Other basic definitions you should know before you use any word processor:
- Similar to a typeface, a font is a set of letters, numbers, and punctuation marks.
Different fonts have different visual styles and characteristics.
- Changing the appearance of a document, for example, making text bold or
changing its placement on the page.
- justification (or alignment)
- The way text is placed on the page - right justified (or aligned), left justified (or aligned) or centered
- File Formats (HTML, RTF, PDF, DOC, ODT)
- HTML - Hypertext Markup Language, a language used to code a document so that it is viewable with a browser on the web
- RTF - Rich Text Format, a format that is universal among word processors - any word processor (Word, Wordperfect, OpenOffice, etc.) will be able to display a document saved as .rtf
- PDF - Portable Document Format, a format that is readable by anyone with the free Adobe Acrobat reader (most computers come with this software already installed) - it is not editable without special (usually expensive) software, but it can be read - with perfect formatting - by anyone
- DOC - Word Document Format, used by MS Word, only editable (without massive loss of formatting) by Word
- ODT - Open Document Format, used by OpenOffice, it is an open format that any word processor maker can use. Not in use by many other word processors yet.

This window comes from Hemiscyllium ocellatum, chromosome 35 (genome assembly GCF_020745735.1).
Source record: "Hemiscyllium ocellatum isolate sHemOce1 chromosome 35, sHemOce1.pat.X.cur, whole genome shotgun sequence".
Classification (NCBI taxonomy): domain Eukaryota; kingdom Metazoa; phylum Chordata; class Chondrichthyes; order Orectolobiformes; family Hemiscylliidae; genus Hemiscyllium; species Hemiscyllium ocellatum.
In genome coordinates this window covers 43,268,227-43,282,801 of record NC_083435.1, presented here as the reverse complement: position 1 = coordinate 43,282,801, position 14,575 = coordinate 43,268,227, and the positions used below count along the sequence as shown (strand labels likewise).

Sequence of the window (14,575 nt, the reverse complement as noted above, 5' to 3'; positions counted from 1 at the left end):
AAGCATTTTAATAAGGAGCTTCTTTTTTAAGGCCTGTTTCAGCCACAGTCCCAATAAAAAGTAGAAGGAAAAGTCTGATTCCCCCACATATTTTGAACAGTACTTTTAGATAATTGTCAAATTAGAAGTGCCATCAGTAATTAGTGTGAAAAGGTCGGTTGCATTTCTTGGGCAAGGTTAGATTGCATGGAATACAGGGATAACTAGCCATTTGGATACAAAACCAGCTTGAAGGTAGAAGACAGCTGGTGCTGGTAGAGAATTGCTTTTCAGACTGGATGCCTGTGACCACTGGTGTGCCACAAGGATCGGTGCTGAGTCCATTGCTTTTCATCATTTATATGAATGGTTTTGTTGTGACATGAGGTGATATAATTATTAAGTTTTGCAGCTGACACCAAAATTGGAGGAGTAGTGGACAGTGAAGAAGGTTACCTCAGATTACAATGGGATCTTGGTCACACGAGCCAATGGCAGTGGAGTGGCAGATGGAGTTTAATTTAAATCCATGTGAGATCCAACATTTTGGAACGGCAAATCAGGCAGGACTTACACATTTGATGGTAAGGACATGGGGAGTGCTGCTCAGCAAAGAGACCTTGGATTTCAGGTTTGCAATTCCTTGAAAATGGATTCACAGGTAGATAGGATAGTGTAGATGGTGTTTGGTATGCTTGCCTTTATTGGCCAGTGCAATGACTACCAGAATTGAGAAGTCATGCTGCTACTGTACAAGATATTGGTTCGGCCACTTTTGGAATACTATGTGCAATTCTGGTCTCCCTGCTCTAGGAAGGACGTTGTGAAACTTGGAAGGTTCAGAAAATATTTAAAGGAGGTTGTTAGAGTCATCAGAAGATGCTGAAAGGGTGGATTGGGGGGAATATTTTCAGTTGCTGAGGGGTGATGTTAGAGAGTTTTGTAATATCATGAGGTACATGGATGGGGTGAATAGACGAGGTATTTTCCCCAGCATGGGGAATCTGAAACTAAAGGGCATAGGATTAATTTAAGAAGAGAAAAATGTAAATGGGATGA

- A helpful tool that guides you through a task step by step. Usually only available in offline word processors like MS Word, Wordperfect and OpenOffice. Not available in online word processors like Google Docs.
- A document used as a pattern for other documents. Available mostly in offline word processors, though some workarounds exist for online word processors.
- Log into your Gmail account
- Check the top left corner - see if there is a link to Google Docs & Spreadsheets. If there is, click it
- If there isn't, click on "My Services", then click on the Google Docs & Spreasheets link at the right.
- Click on "New Document"
- Click on the "Untitled" title of the document to change it
- Start typing.
Exercise: Log into your Gmail account and go to Google Docs & Spreadsheets. Start a new document and type in a sentence or two (feel free to copy and paste these sentences if you don't feel like coming up with something yourself). Change the font of each sentence using the Font drop-down menu. Note the fonts that are available.
Next, go into Microsoft Word and do the same thing. Note the fonts that are available in MS Word, as opposed to Google Docs.